How to create a makefile for .c and .cpp

I am learning how to create makefiles using the VS2010 compiler on Win7.  I will need to call some c++ from c and I'm working on a trivial example to learn how to do this. I get different errs depending on whether I set CFLAGS=/TP or CFLAGS=/TC. Please tell me what flags I need to use to get c to work with c++.
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thehagmanConnect With a Mentor Commented:
According to this, I think that neither /TP nor /TC should be necessary as you seem to name your files correctly and these flags influence which language (=syntax) is expected in the source files.

I guess your problem is rather at the linking state and has to do with function name mangling. However, I don't know how this works with cl.exe, but you may find something under that keyword ...
anAppBuilderAuthor Commented:
Thank you for the pointer thehagman.  I looked at these references:
Elegantly call C++ from C
How to call C++ function from C?

I have updated the header file and errors file.  With CFLAGS=/TC I now get an exe, but I still get this error:

C:\Program Files (x86)\Microsoft Visual Studio 10.0\VC\INCLUDE\xlocale(323) : wa
rning C4530: C++ exception handler used, but unwind semantics are not enabled. S
pecify /EHsc
        cl /Fe"hellomake.exe" hellomake.obj hellofcn.obj hellofcn2.obj
jkrConnect With a Mentor Commented:
Well, it's just a warning, and the compiler already is telling you what to do:
Specify /EHsc

As a side note, there is absolutely no need to use either '/TC' or '/TP' in your case. That is only necessary hwne compiling files that don't have a .c, .cpp or.cxx extension.
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sarabandeConnect With a Mentor Commented:
in newhellomake.h you should add protection against including the same header twice. add

#pragma once

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at top of the header file. if you want a portable header file (to Linux systems for example), use

// put here the contents of newhellomake.h
// with the __cplusplus switch
#endif  /* last statement in the header */

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note, the name HELLOMAKE_H is optional. you should make sure that it wasn't used twice. so deriving it from filename is good praxis.

the /TP and /TC switch you were asking for, is not only unnecessary as already told by thehagman and jkr but overrules the defaults the compiler used for your source files. so it is clear why using the /TC works, cause it makes that both *.c and *.cpp file were compiled by c++ compiler. c is a subset of c++ (but not reverse). however I don't know why the printf and scanf calls would not generate errors when using /TC cause your .c files don't include stdio.h (and neither any other header which may provide the prototypes for printf and scanf.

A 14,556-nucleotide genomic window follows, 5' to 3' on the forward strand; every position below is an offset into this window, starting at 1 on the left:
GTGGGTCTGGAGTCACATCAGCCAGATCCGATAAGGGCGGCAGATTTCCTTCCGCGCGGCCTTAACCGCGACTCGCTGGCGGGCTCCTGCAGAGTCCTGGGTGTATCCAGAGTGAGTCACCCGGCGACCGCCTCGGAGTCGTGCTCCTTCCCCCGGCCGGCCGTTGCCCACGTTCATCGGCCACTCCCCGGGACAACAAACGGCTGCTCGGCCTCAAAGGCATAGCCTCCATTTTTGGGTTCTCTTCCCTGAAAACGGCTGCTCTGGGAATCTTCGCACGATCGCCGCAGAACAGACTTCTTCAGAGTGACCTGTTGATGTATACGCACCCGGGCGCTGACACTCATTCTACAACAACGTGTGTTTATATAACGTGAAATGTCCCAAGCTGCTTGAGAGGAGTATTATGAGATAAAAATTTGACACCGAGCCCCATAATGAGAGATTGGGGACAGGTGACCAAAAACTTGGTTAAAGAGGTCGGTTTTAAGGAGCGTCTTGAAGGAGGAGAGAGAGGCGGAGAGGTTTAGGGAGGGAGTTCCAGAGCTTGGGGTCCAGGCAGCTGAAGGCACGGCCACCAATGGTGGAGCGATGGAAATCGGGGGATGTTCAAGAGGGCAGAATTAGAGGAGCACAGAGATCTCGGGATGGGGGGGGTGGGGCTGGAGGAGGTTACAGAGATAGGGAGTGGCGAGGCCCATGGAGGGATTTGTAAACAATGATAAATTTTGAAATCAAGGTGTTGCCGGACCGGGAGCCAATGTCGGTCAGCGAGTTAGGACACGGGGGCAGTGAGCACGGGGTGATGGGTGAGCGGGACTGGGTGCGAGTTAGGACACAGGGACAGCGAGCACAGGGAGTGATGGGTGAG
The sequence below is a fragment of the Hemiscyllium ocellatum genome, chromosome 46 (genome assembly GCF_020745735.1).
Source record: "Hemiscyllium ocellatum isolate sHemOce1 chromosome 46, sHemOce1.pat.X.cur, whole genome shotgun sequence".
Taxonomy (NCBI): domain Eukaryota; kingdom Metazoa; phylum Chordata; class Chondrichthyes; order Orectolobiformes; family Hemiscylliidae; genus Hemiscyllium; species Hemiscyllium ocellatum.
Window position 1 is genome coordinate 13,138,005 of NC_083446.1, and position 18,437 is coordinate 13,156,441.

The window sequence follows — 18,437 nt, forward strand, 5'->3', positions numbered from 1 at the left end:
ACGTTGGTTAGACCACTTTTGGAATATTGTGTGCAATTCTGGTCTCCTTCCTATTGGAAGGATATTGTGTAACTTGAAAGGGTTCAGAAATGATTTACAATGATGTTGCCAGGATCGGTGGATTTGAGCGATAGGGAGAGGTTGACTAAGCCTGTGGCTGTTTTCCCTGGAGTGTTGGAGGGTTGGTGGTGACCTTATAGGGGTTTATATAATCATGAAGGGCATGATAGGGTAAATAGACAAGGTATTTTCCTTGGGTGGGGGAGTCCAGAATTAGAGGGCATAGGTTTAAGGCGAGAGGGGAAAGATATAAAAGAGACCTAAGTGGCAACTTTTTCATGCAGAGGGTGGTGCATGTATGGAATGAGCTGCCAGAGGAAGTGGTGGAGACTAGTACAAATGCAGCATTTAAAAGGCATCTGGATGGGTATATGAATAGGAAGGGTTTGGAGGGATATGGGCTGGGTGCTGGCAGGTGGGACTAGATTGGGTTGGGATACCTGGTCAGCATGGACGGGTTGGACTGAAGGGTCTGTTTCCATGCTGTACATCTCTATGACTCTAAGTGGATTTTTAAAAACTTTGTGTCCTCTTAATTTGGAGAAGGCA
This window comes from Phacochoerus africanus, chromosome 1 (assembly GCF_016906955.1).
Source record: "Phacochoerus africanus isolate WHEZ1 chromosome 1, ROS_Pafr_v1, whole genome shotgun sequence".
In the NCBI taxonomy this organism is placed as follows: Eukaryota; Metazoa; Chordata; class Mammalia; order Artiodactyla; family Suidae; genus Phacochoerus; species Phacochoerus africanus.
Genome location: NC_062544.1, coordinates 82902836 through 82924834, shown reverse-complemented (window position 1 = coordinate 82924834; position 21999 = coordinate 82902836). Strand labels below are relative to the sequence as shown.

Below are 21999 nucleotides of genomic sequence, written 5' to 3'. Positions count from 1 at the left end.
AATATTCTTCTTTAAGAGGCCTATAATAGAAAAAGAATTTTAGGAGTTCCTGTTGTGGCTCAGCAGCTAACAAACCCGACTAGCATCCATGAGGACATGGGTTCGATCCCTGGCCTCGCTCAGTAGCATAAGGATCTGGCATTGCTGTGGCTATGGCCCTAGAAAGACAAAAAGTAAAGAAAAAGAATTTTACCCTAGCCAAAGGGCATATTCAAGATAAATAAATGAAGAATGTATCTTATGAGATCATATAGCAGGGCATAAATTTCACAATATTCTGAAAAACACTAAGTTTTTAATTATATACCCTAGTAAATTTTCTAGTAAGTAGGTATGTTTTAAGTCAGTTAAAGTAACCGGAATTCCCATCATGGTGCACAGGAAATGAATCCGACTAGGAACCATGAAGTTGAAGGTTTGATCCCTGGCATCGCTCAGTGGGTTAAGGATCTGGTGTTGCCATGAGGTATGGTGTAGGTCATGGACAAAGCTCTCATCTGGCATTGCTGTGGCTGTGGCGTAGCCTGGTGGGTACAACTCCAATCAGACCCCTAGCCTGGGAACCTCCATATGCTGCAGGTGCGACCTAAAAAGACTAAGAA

the /TP would try to compile with ANSI-C compiler. here the scanf and printf correctly were refused because of the missing include. if you would include stdio.h the compiler would be able to compile the .c files but it would fail for the cpp files because of the stl template classes and usage of std namespace and std types.

anAppBuilderAuthor Commented:
Thank you jkr and thank you sarabande for several useful suggestions.

jkr, I still have one question.  I added  /EHsc:
but I still get the "Specify /EHsc" warning.

What am I missing?
sarabandeConnect With a Mentor Commented:
for the c compiler the /EHsc has no meaning cause c has no c++ exception handling.

for the c++ compiler the warning relates to a stl header xlocale. I would assume the warning is due to missing compiler options or to wrong environments.

did you run the vcvarsall.bat from command line prior to calling nmake?

for the options I would check the options set by visual studio for a win32 console project. you could create an empty test project in vs, switch of precompiled header in the c++ settings and check which command line options were used by visual c++ (see in c++ properties - commandline).

anAppBuilderAuthor Commented:
Thank you all.  The initial comment on name mangling provided the pointer to understand what was happening.  The later detail comments allowed me to complete the solution.

I was not able to eliminate the /EHsc warning while compiling the C sources as C.

When I added #include "stdio.h" to the C sources and added /TP to compile them as C++ the warnings went away.  Since my real C source compiles fine under C++, I have chosen that path.
I was not able to eliminate the /EHsc warning while compiling the C sources as C.
if you get the warning with the c sources  (in the first log file it was with the c++ source) you might check that the c sources don't include c++ headers.

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